The recent debate in Ireland over doctors' hours has brought back some not so fond memories of my own internship in Scotland. My record shift was 57 hours straight with about 1.5 hours sleep. I actually fell asleep whilst walking down the corridor to write up a paracetamol order.
Doctors have always been a bit unusual in their acceptance of such dangerous work conditions, made all the more bizarre by the fact that it puts the end-user, the patient, at such danger.
One of the problems with normalizing antisocial hours for junior doctors is that it becomes a mind-set that is hard to shift in later years. We see this frequently in the locum world. Locum doctors lock in attractive shifts knowing that there will be competition for them. They work out the logistics later - juggling this with their regular work or other locum shifts that they have booked, before or after. This can lead to absurdly long periods of continuous work with bouts of tiring travel in between.
So who is responsible for managing the hours of locums to ensure that no-one is working dangerous back-to-back shifts without adequate downtime in between?
The Employer? Employers are not necessarily privy to what a locum has in their agenda before and after they do a stint in their hospital or practice. They can ask the question before they arrive but an adjacent shift can be booked in 5 minutes after the question is posed. Asking when they start the locum is a bit too late - who is going to stand down a locum with no hope of a replacement?
The Locum Doctor? The locum themselves should, of course, exercise some responsibility - they are the only ones who know exactly what is in their diary. But then they have been institutionalised to think they can work long hours without a break by the very system that is now suggesting that they shouldn't.
The Recruitment Agent? Locum agents sometimes have the clearest view of doctors' work hours - they are certainly in contact with the candidate more than anyone else. However this presupposes that the agent is cognizant of the dangerous hours problem, has a system for dealing with it, is intrinsically responsible, and has exclusivity with the locum. In reality it is rare for all four factors to line up. Also - not every locum is arranged through an agency.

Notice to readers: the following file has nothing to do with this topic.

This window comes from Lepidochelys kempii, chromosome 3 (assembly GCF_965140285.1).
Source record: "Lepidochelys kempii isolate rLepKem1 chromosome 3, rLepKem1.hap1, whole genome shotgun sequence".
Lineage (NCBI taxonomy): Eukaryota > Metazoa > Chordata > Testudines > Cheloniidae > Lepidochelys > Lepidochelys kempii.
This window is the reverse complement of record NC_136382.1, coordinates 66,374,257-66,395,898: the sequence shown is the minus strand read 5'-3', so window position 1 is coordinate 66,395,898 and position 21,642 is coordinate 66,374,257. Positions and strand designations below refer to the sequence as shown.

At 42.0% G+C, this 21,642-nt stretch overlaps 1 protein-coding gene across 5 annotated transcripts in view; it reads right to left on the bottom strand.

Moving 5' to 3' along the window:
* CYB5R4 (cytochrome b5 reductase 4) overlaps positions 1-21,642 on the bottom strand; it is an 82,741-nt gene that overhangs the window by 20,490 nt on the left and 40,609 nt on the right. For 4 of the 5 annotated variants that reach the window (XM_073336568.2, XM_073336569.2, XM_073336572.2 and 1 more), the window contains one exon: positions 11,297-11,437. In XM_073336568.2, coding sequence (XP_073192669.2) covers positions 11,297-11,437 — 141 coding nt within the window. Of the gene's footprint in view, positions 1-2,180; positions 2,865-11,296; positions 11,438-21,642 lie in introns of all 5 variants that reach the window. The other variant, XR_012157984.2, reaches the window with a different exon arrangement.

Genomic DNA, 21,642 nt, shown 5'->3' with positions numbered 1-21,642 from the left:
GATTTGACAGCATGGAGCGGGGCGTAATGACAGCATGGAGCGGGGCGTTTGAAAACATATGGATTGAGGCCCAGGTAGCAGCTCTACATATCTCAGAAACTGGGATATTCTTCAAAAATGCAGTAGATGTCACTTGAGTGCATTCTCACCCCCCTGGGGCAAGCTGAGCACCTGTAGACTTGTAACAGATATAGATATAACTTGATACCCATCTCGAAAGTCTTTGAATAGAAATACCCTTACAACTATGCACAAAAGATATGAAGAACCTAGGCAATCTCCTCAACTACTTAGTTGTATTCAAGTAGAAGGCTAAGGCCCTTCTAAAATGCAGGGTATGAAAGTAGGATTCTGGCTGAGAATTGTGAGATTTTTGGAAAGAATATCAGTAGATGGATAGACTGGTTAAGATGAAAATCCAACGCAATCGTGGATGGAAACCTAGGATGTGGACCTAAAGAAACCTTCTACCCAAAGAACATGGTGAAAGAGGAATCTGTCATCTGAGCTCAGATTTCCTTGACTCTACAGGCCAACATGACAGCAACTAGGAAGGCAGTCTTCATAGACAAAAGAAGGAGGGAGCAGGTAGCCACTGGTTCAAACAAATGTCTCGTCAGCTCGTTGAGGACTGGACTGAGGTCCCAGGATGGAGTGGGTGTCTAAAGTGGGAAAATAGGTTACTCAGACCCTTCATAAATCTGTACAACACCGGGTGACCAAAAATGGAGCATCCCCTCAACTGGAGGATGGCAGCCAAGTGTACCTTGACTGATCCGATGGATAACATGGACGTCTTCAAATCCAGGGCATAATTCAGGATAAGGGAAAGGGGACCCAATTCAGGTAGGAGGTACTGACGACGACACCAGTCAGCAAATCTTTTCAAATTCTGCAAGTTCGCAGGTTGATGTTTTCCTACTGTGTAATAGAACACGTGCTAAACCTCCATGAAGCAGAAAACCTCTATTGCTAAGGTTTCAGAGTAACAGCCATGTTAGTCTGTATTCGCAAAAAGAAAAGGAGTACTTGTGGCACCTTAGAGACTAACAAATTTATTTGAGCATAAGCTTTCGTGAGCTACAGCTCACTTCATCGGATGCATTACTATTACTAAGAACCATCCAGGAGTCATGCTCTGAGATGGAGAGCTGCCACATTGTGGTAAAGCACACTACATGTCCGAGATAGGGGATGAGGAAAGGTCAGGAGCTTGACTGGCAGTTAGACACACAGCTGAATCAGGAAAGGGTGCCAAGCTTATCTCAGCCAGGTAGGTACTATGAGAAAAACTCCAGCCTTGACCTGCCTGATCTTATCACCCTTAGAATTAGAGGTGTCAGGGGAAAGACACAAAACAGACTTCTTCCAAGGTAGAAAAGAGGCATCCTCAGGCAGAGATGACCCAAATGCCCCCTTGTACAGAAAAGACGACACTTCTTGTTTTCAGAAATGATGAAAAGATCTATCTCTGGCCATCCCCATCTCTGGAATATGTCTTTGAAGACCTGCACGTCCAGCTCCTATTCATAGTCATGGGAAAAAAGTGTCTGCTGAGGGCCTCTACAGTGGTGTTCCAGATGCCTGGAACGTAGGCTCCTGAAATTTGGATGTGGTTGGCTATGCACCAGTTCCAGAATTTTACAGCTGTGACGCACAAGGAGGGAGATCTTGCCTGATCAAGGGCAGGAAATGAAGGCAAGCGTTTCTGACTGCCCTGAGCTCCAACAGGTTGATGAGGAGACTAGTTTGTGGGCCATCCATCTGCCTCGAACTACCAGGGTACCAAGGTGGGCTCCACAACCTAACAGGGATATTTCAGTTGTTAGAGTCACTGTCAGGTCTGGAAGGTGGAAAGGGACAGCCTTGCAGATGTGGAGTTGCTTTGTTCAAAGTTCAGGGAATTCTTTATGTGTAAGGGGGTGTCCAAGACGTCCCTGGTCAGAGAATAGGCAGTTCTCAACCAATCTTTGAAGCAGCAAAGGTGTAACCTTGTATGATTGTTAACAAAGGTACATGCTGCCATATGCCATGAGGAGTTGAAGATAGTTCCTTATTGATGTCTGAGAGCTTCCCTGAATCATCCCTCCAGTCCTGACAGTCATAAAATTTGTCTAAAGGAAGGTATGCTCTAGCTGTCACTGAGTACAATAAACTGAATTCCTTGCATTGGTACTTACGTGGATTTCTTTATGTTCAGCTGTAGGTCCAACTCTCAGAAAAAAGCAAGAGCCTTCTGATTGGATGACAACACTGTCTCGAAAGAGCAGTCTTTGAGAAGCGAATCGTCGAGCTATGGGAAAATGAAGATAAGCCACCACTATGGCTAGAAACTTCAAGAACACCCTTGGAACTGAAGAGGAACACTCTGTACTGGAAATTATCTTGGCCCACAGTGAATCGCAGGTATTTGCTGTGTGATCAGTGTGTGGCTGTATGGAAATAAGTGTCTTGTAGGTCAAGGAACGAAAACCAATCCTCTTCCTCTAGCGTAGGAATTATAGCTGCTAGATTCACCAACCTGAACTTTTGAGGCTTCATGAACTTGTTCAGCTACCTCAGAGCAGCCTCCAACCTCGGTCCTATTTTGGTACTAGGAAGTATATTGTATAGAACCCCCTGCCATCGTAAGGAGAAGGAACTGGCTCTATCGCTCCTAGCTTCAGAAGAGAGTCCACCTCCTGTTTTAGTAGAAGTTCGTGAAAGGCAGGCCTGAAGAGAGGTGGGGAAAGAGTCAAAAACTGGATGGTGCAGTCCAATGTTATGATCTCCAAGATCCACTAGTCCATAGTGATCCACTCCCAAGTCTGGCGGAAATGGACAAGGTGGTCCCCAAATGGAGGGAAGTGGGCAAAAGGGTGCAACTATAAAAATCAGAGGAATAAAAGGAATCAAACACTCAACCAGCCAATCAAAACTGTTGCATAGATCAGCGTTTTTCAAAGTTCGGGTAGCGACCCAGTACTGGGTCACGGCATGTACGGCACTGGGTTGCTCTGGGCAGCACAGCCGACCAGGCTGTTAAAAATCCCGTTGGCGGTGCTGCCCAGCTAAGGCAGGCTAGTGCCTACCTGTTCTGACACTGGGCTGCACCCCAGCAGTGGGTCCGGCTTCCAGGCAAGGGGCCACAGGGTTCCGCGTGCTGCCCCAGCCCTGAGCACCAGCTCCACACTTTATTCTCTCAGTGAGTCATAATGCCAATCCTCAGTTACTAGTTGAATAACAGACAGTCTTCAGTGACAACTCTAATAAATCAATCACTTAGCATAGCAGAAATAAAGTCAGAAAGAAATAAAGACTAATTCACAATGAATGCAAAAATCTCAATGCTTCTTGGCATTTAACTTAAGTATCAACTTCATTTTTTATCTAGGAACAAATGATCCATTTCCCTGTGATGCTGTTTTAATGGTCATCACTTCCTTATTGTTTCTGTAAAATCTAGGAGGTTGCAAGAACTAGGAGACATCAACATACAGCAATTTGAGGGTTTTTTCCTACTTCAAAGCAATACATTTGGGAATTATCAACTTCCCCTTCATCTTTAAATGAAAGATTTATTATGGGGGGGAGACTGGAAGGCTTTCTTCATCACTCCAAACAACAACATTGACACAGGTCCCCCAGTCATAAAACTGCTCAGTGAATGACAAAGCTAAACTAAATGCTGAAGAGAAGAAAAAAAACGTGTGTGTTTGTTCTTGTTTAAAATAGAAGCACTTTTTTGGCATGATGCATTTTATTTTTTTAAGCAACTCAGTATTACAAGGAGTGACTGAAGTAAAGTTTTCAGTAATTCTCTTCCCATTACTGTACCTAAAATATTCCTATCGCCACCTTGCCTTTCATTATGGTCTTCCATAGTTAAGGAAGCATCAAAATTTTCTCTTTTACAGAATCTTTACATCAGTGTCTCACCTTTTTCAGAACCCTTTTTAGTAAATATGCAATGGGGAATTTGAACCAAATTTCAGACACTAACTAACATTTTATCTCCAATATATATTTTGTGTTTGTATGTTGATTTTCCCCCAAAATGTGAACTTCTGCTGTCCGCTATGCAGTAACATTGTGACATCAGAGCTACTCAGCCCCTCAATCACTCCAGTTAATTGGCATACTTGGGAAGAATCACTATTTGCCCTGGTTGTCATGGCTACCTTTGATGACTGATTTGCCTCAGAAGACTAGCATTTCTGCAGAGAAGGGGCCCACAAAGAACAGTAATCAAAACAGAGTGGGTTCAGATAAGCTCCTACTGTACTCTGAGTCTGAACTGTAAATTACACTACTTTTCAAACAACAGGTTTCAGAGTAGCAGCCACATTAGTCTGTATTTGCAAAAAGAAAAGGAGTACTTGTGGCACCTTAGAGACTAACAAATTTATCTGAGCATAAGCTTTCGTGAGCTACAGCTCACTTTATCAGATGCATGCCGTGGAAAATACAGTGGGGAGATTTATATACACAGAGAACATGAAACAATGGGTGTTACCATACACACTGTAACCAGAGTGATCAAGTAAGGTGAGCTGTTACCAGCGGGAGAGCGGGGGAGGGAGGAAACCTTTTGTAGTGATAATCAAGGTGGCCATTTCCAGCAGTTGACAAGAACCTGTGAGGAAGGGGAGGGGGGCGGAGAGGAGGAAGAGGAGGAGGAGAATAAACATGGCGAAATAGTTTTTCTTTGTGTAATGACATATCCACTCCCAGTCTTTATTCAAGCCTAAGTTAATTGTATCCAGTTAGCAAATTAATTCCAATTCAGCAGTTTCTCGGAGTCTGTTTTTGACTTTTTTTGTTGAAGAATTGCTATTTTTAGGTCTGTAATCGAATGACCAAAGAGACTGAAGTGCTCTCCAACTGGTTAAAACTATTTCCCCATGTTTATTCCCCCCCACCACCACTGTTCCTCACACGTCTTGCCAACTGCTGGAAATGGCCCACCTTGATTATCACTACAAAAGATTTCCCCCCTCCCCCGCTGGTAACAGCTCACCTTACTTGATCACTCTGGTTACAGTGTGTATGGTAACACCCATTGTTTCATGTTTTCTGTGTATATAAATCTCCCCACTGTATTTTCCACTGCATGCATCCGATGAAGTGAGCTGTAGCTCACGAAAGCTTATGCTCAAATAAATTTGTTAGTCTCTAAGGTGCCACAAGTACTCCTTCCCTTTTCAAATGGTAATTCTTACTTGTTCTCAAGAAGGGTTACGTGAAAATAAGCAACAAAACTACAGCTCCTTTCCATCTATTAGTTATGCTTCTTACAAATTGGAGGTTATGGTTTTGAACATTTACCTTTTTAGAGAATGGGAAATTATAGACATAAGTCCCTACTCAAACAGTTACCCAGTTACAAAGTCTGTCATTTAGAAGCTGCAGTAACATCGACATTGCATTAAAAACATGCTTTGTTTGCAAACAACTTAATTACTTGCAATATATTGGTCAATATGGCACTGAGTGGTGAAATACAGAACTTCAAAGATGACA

The Government? Where a void of self-regulation exists the law often steps in. But which government (state or federal) and how do they track all the locums out there?
The Regulatory Authority? Should AHPRA impose restrictions on working hours, police them and impose penalties when regulations are breached? Again - how?
As you can see it is not an easy knot to untangle. The mobile and 'free agent' nature of locums makes them very hard to keep track of. It would take enormous effort and resources to enforce any regulations no matter who took it on.
I don't see any coordinated efforts to tackle this problem in Australia at present. Sadly, this usually only occurs in response to some crisis that attracts lots of media attention. The recent case in Scotland of a doctor dying in a car crash as a result of shift work fatigue is a case in point. If and when it does, you can be sure it will create a lot of additional paperwork in an already highly regulated area.
All suggestions gratefully received. In the meantime 'personal responsibility' is probably the best we can hope for.
Written by Dr John Bethell, Director of Wavelength International
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